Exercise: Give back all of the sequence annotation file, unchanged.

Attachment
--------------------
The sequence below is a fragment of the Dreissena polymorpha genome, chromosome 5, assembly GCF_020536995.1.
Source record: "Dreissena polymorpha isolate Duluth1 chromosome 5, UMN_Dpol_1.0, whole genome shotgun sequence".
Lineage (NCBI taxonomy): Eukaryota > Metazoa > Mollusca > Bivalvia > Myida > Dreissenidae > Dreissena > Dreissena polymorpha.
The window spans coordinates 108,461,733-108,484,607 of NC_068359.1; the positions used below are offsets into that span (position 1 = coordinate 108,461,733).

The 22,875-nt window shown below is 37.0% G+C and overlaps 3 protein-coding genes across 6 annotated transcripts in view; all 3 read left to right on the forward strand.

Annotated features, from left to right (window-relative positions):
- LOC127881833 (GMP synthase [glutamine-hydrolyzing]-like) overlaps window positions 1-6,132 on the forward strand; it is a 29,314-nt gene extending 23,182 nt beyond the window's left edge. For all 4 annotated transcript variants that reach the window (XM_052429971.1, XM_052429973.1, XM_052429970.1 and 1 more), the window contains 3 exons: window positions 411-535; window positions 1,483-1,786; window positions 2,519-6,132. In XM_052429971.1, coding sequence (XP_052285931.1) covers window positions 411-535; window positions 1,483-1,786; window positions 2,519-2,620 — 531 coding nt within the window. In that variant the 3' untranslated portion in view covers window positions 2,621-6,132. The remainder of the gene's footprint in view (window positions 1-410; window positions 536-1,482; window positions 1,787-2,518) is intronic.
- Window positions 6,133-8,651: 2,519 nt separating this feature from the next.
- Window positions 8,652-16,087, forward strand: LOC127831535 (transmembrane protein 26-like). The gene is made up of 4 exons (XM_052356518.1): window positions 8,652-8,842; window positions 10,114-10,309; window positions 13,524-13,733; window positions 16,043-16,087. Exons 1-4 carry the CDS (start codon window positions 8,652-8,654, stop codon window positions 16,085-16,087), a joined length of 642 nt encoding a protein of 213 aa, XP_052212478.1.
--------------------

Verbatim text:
The sequence below is a fragment of the Dreissena polymorpha genome, chromosome 5, assembly GCF_020536995.1.
Source record: "Dreissena polymorpha isolate Duluth1 chromosome 5, UMN_Dpol_1.0, whole genome shotgun sequence".
Lineage (NCBI taxonomy): Eukaryota > Metazoa > Mollusca > Bivalvia > Myida > Dreissenidae > Dreissena > Dreissena polymorpha.
The window spans coordinates 108,461,733-108,484,607 of NC_068359.1; the positions used below are offsets into that span (position 1 = coordinate 108,461,733).

The 22,875-nt window shown below is 37.0% G+C and overlaps 3 protein-coding genes across 6 annotated transcripts in view; all 3 read left to right on the forward strand.

Annotated features, from left to right (window-relative positions):
- LOC127881833 (GMP synthase [glutamine-hydrolyzing]-like) overlaps window positions 1-6,132 on the forward strand; it is a 29,314-nt gene extending 23,182 nt beyond the window's left edge. For all 4 annotated transcript variants that reach the window (XM_052429971.1, XM_052429973.1, XM_052429970.1 and 1 more), the window contains 3 exons: window positions 411-535; window positions 1,483-1,786; window positions 2,519-6,132. In XM_052429971.1, coding sequence (XP_052285931.1) covers window positions 411-535; window positions 1,483-1,786; window positions 2,519-2,620 — 531 coding nt within the window. In that variant the 3' untranslated portion in view covers window positions 2,621-6,132. The remainder of the gene's footprint in view (window positions 1-410; window positions 536-1,482; window positions 1,787-2,518) is intronic.
- Window positions 6,133-8,651: 2,519 nt separating this feature from the next.
- Window positions 8,652-16,087, forward strand: LOC127831535 (transmembrane protein 26-like). The gene is made up of 4 exons (XM_052356518.1): window positions 8,652-8,842; window positions 10,114-10,309; window positions 13,524-13,733; window positions 16,043-16,087. Exons 1-4 carry the CDS (start codon window positions 8,652-8,654, stop codon window positions 16,085-16,087), a joined length of 642 nt encoding a protein of 213 aa, XP_052212478.1.